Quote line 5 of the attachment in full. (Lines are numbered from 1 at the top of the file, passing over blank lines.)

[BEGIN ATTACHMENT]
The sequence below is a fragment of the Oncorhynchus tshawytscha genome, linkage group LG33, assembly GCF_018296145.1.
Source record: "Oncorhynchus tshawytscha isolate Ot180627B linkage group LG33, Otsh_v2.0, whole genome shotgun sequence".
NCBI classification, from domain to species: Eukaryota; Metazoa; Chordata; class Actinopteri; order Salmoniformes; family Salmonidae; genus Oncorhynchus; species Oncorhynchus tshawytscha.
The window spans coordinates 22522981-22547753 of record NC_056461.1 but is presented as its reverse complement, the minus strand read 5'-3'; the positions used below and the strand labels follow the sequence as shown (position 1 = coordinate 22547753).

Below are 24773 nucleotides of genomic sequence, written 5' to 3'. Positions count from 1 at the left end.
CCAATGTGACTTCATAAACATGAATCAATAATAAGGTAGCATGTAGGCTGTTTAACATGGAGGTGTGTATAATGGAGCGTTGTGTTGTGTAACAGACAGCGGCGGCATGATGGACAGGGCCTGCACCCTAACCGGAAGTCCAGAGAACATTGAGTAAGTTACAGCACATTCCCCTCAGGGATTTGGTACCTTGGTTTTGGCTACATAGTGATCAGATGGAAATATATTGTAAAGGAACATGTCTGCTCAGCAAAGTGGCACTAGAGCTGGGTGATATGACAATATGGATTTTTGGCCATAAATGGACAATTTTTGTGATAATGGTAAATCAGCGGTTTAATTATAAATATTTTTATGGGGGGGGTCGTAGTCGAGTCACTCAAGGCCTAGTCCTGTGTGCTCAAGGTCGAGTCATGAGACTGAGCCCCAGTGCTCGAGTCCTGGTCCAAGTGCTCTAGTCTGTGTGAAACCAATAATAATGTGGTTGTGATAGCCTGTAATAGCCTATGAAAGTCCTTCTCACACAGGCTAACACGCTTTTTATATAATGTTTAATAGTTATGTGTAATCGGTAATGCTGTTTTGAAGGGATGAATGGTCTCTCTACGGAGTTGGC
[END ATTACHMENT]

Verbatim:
Below are 24773 nucleotides of genomic sequence, written 5' to 3'. Positions count from 1 at the left end.